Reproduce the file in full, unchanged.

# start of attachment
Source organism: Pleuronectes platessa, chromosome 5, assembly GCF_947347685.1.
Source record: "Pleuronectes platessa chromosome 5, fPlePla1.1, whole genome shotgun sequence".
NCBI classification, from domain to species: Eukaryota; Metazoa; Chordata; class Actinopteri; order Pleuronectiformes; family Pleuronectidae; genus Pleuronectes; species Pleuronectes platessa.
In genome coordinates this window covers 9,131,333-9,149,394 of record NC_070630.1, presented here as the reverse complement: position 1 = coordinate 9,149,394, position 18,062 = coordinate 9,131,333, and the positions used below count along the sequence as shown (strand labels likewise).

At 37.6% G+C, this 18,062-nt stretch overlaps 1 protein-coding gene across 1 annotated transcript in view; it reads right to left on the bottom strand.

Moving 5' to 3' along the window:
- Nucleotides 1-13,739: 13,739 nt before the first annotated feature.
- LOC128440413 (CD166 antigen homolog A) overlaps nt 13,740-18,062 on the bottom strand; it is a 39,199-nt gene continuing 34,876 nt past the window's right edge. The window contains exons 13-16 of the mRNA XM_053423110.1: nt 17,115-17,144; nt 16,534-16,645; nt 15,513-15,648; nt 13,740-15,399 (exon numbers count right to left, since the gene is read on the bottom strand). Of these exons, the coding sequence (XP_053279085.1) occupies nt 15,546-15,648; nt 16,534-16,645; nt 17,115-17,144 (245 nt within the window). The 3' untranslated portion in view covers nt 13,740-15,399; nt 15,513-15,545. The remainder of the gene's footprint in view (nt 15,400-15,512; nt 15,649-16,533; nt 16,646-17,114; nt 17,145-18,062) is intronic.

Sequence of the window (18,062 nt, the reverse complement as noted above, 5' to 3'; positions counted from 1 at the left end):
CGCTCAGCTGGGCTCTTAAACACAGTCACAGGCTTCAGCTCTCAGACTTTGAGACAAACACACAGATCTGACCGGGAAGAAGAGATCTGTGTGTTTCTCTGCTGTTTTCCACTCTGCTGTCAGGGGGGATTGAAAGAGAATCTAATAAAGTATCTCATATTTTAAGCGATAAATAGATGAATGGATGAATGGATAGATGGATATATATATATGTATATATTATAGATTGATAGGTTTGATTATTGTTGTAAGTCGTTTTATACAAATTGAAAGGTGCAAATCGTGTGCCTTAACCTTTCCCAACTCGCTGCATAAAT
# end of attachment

Source organism: Pleuronectes platessa, chromosome 5, assembly GCF_947347685.1.
Source record: "Pleuronectes platessa chromosome 5, fPlePla1.1, whole genome shotgun sequence".
NCBI classification, from domain to species: Eukaryota; Metazoa; Chordata; class Actinopteri; order Pleuronectiformes; family Pleuronectidae; genus Pleuronectes; species Pleuronectes platessa.
In genome coordinates this window covers 9,131,333-9,149,394 of record NC_070630.1, presented here as the reverse complement: position 1 = coordinate 9,149,394, position 18,062 = coordinate 9,131,333, and the positions used below count along the sequence as shown (strand labels likewise).

At 37.6% G+C, this 18,062-nt stretch overlaps 1 protein-coding gene across 1 annotated transcript in view; it reads right to left on the bottom strand.

Moving 5' to 3' along the window:
- Nucleotides 1-13,739: 13,739 nt before the first annotated feature.
- LOC128440413 (CD166 antigen homolog A) overlaps nt 13,740-18,062 on the bottom strand; it is a 39,199-nt gene continuing 34,876 nt past the window's right edge. The window contains exons 13-16 of the mRNA XM_053423110.1: nt 17,115-17,144; nt 16,534-16,645; nt 15,513-15,648; nt 13,740-15,399 (exon numbers count right to left, since the gene is read on the bottom strand). Of these exons, the coding sequence (XP_053279085.1) occupies nt 15,546-15,648; nt 16,534-16,645; nt 17,115-17,144 (245 nt within the window). The 3' untranslated portion in view covers nt 13,740-15,399; nt 15,513-15,545. The remainder of the gene's footprint in view (nt 15,400-15,512; nt 15,649-16,533; nt 16,646-17,114; nt 17,145-18,062) is intronic.

Sequence of the window (18,062 nt, the reverse complement as noted above, 5' to 3'; positions counted from 1 at the left end):
CGCTCAGCTGGGCTCTTAAACACAGTCACAGGCTTCAGCTCTCAGACTTTGAGACAAACACACAGATCTGACCGGGAAGAAGAGATCTGTGTGTTTCTCTGCTGTTTTCCACTCTGCTGTCAGGGGGGATTGAAAGAGAATCTAATAAAGTATCTCATATTTTAAGCGATAAATAGATGAATGGATGAATGGATAGATGGATATATATATATGTATATATTATAGATTGATAGGTTTGATTATTGTTGTAAGTCGTTTTATACAAATTGAAAGGTGCAAATCGTGTGCCTTAACCTTTCCCAACTCGCTGCATAAAT